Let’s look closer on how the PCB cells are made in both cases now. Here is the generated ECAD component:

Freeware PCB Footprint for NXP i.MX8 MINI

The PCB footprint made by Sintecs looks as follows:

Sintecs ECAD Library PCB Footprint for NXP i.MX8 MINI

Placement outline

The Placement Outline shape is critical as it defines the permissible gaps between components. In the footprint of a generated ECAD part, the placement outline mirrors exactly the same shape, size, and location as the component’s Assembly Outline, which delineates the part’s shape in its nominal size.

However, because components have dimensional tolerances, the maximum physical dimensions of a component may extend beyond the Placement Outline. This discrepancy can potentially lead to errors in the generated ECAD part. When a PCB designer arranges components on the board in a dense layout, there may be issues with the physical components fitting together properly.

To mitigate such problems, it’s essential for the Placement Outline to always encompass (be larger than) the Assembly Outline. This way, the Placement Outline defines the maximum physical size of the component, including tolerances.

Traditionally, Sintecs addresses this by creating the Placement Outline with an additional 0.25mm added around the Assembly Outline (for this specifical packade 1 mm added, the added clearance depends on the package).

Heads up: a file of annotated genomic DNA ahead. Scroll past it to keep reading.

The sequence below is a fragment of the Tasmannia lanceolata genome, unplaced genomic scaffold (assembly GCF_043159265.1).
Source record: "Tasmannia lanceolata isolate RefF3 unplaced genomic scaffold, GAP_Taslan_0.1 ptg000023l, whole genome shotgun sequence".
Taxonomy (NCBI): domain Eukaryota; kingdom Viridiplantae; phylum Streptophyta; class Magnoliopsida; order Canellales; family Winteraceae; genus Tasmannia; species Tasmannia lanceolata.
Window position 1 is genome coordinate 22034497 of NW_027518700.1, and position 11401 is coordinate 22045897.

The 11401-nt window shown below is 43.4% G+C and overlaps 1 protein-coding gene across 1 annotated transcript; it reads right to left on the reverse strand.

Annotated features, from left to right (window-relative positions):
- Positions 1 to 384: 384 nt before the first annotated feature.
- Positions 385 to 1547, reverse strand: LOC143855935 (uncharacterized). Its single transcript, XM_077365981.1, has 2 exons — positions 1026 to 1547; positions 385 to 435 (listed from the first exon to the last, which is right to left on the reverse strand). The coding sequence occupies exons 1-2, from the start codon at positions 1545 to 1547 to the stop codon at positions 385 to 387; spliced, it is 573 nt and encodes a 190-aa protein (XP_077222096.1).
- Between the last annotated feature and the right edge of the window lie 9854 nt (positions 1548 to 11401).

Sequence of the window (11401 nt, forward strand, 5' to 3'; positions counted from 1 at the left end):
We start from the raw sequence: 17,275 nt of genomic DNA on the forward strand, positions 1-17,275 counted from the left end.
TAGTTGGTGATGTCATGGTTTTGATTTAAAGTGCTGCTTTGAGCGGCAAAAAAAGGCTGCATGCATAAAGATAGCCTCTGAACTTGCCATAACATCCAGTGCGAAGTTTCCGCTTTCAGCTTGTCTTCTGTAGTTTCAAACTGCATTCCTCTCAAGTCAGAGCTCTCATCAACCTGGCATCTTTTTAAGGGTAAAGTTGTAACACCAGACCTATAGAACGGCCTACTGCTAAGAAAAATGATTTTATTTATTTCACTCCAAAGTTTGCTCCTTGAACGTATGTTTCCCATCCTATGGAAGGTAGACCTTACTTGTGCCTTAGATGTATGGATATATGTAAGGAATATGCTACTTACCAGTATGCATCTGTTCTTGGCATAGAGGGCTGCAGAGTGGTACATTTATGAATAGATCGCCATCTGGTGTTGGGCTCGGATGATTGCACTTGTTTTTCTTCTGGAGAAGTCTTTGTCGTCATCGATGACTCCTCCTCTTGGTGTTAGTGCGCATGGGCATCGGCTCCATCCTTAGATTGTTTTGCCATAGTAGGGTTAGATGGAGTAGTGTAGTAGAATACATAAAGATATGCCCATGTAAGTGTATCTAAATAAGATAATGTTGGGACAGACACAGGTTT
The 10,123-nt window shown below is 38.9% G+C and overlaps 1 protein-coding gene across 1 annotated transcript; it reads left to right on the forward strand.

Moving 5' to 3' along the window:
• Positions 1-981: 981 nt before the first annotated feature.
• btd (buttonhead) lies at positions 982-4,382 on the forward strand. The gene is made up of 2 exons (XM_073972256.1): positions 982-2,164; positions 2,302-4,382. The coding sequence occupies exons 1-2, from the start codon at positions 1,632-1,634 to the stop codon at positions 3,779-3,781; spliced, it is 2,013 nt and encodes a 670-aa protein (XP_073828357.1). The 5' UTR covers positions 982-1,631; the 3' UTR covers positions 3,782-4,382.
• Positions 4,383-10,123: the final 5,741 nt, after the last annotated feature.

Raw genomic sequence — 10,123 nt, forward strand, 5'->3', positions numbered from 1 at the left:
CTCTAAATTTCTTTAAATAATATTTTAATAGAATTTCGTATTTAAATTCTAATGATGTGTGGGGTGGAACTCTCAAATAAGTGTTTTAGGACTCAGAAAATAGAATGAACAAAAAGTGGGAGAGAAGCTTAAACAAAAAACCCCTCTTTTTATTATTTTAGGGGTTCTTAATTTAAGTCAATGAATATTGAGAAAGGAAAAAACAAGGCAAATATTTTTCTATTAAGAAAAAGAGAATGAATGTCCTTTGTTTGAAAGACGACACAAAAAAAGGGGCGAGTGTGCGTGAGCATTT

The silkscreen layer typically includes the following elements:

  • Silkscreen outline around the assembly outline
  • Silkscreen RefDes 
  • Silkscreen dot indicating the location of the first pin

It’s crucial for the silkscreen outline to be positioned outside the maximum size of the assembly outline and to avoid touching any solder mask openings. These requirements are duly met in the library parts created by the Sintecs team.

Additionally, in the Assembly Layer, the first pin is more prominently indicated in Sintecs’ library parts compared to the generated ECAD part, where it is nearly invisible.


Advantages of Sintecs ECAD libraryAdvantage of generated ECAD library
+ Footprints compliant with IPC-7351 standard.
+ Schematic symbols compliant with international standards ISO and IEC
+ Uniformity of components released by Sintecs.
+ Transparent and advanced naming conventions.
+ Convenient schematic symbols with functional division of pins, saving time for schematic designers.
+ Enhanced producibility of the board, particularly in dense designs.
+ Rigorous multi-stage quality control, including automated verification with Valor NPI.
+ Generating library parts requires less time and working effort.

By prioritizing precision and consistency in schematic symbols, padstacks, PCB cells, and silkscreen elements, you are able to empower engineers to navigate the design process with confidence and efficiency. Ultimately, the choice between quality, convenience and development approach in ECAD parts can significantly impact the reliability and manufacturability of electronic products.

Interested in trying Sintecs’ library? Your Next Steps

Learn more about ECAD Library Development service of Sintecs or Contact us.